I’ll give some of you a moment to squeal happily at that statement.

You done?–Okay. Let me explain.

As has been made obnoxiously clear over the past six weeks here at “Guys and Divas”, I love the women of WWE. They are, in many ways, the top reason I tune in to Raw each week. This has been the case for the majority of my 15+ years as a fan of sports entertainment.

During that time, that affection has evolved from a standard heterosexual attraction to a deep-rooted interest in Diva storylines as television writing to–with the advent of social networking–an appreciation for who these women are as people. As we stand, my current feeling is sort of an amalgam of those three (at roughly 20%/30%/50% respectively). This is what guides me as a viewer and dictates the opinions and analyses I bring you each week in this column.

That being the case, you can probably guess that the arrival of E!’s “Total Divas” this past summer was a bit of a gamechanger.

Far too little credit has been given to the series for its surprisingly candid presentation of the lives of these seven women. True, it being a reality show on a cable network not known for its realistic portrayals of human behavior does require the slightest modicum of suspended disbelief at times, but–and I say this with love–most of these girls probably couldn’t pull this off were it a “Hills”-esque fiction; and while some of the situations feel a tad manufactured, there’s no doubt that over the past half-season (which resumes this Sunday at 10pm EST on E!), we’ve gotten closer to–at the risk of being on the nose–the reality of what it means to be a WWE Diva in the current landscape.

To put it simply, I’ve gotten a better feel for who these women really are than bursts of 140 characters or less could have ever provided.

In some cases, this has been a positive experience.

For example, when the Bella Twins returned to WWE this past spring, I audibly groaned in annoyance. When last we’d seen them, their stock in trade had become randomly showing up on the arms of celebrity guests or–I’m holding in some vomit as I say this–Johnny Ace and delivering atrocious lines about the former’s current projects or the latter’s sinister plans. So, needless to say, I was none too pleased to see their (mostly) identical faces again.

Then I tuned in to the premiere of “Total Divas”…and things took a decided turn.

Over those first eight episodes, I came to appreciate these girls for who they are as human beings: Brie, the awkward tomboyish hippie chick and Nikki, the well-meaning but occasionally obliviously shallow girly girl. I thought to myself, “I know them. I’ve known them my whole life.” I began to recognize qualities in these sisters that I know and love in people in my personal day-to-day.

I suppose such a realization was inevitable, what with my repeated comparisons of WWE to a traveling theatre troupe. Having worked in theatre myself, I’ve known plenty of people who can play obnoxious, horrible characters on the stage and then exit stage left as a kind-hearted person of unmistakable value. In short, “Total Divas” has been a revelation.

Unfortunately, some revelations might be best left behind closed doors.

Such is the case with Natalie Nelson, or as we have come to know her, Eva Marie.

This Monday night the striking newcomer with the Kool-Aid crimson hair got the pin on Tamina Snuka in a Six-Diva Tag Team Match that saw Eva Marie teaming with the Bellas to face (my spirit animal) AJ Lee, the aforementioned daughter of the Superfly and Aksana.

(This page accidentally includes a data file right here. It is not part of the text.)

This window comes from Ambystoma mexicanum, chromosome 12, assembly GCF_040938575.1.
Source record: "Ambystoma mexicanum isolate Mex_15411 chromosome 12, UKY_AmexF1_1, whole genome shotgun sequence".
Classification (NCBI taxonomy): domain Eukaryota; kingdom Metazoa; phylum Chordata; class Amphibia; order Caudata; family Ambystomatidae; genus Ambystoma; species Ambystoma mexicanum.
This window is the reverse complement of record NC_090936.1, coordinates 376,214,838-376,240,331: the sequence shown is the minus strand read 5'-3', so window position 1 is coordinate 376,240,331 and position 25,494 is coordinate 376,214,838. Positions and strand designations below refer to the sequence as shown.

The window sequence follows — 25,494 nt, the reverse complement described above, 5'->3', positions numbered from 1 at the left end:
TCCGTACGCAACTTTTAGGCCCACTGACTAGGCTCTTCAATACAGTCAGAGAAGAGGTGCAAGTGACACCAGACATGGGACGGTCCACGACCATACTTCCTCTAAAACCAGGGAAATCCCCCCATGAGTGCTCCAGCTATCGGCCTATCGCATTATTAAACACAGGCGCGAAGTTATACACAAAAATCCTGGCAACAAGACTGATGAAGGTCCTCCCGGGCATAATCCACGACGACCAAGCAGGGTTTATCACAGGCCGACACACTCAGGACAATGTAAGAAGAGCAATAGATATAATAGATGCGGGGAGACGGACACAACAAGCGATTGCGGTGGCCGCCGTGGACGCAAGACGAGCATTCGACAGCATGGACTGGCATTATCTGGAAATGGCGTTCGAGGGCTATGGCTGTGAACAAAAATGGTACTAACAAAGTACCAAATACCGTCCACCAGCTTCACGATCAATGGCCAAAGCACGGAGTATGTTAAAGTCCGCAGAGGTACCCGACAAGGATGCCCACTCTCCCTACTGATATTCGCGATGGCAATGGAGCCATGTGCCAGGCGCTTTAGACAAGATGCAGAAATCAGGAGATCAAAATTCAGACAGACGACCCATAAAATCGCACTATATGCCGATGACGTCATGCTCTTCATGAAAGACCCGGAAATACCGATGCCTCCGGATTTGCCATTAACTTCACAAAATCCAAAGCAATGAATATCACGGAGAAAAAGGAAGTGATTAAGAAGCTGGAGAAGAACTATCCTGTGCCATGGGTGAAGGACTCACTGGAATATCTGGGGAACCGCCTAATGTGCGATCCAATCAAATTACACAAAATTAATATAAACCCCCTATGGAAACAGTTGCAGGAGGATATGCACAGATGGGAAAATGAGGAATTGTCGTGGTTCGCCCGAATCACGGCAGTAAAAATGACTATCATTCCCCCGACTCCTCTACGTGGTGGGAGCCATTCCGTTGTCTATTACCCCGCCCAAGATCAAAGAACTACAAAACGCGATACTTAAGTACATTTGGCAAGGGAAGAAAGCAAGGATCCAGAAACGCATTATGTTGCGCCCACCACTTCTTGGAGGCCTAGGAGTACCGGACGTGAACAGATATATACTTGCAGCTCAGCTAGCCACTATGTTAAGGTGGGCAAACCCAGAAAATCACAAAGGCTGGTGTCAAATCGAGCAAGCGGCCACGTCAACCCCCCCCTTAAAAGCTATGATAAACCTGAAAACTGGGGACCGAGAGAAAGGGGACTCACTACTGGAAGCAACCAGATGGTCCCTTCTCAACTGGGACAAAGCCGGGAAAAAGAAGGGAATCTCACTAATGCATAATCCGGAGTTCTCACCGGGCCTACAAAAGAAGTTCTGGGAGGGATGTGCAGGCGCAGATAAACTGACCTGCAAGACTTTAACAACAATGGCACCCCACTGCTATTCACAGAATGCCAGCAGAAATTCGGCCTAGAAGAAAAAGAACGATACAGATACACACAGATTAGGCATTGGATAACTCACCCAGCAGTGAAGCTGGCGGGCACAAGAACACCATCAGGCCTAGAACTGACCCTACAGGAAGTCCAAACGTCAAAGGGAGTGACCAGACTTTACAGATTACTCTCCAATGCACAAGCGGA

Seconds later, this happened on Twitter.

Seriously. Who let this happen?

You see, dear reader, for all my continuous defending of the Divas division with all its flaws, we do share an opinion on one thing: some people just shouldn’t be allowed to wrestle.

Such is the case with Eva Marie.

Don’t get me wrong. The lady is bloody gorgeous. I’ve felt compelled to pause and swoon every time I’ve seen this post-match victory photo when it’s popped up on WWE’s various online areas these past 48 hours; and truth be told, I’m always glad to see a new face making waves in this division.

Just not this one.

For the uninitiated, here are a few (bullet-pointed!) choice Eva Marie moments from the first eight episodes of “Total Divas” that have led to this unsavory opinion.

  • Episode one. Eva Marie is ordered to dye her hair blonde in order to help her stand out in the Diva crowd. (I know. It doesn’t make any sense because Natalya, Summer Rae, (at the time) Kaitlyn, etc. were already cornering the market on chlorinated follicles…but I digress.) At the salon, she decides to risk reprimand and get her now-signature Jessica Rabbit red. She narrowly escapes said reprimand; arguably because there are cameras following the whole shenanigan and WWE probably wouldn’t want to react how they normally would in such a situation and kick the girl to the curb on national reality television.
  • Episode two. Eva Marie auditions to be Fandango’s permanent ringside dance partner, citing many years of dance experience. FUN FACT: This turns out to be a lie, and she embarrasses herself, Fandango and the WWE officials making the decision and even faces the wrath of Stephanie McMahon.
  • Episodes seven and eight. While her fellow newbie and quote-unquote “best friend” JoJo looks into using her vocal and musical talents to her advantage (leading to her one-night stint as an auxiliary Funkadactyl and singing the national anthem before this year’s SummerSlam), Eva Marie has a photo shoot with Maxim. When JoJo’s first on-screen performance (the aforementioned Funkadactyl fiasco) goes less than stellar, Eva Marie is more concerned that her 19-year-old counterpart isn’t fawning over her (arguably) far less substantial “achievement” than she is with her distraught roommate and friend’s earnest attempt and failure at making good.

I’ll admit. As I typed that, I realized how catty my complaints are and that most of this has a real “you had to be there” quality…but my point remains the same.